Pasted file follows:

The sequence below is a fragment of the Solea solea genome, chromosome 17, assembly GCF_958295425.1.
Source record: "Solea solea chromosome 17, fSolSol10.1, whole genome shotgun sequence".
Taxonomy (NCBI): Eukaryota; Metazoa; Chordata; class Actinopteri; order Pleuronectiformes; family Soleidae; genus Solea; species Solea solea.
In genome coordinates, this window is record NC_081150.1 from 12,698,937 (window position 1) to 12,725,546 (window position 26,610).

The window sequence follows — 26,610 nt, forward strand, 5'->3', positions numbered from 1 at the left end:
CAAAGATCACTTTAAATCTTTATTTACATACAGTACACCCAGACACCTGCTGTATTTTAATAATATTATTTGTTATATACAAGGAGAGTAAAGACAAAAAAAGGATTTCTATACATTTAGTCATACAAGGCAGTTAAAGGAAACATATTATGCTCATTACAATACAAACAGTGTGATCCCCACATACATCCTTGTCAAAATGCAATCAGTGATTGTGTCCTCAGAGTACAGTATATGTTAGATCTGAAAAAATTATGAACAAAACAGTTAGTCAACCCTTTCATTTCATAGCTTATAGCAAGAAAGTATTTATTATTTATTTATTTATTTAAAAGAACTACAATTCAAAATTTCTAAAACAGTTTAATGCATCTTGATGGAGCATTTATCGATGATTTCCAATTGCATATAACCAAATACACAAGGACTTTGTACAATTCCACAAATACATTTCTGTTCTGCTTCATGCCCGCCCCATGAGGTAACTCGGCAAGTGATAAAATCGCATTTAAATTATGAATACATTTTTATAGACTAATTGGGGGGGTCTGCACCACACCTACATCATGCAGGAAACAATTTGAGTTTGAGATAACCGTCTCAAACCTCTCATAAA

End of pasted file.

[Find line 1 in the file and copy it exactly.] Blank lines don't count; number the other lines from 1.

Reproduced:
The sequence below is a fragment of the Solea solea genome, chromosome 17, assembly GCF_958295425.1.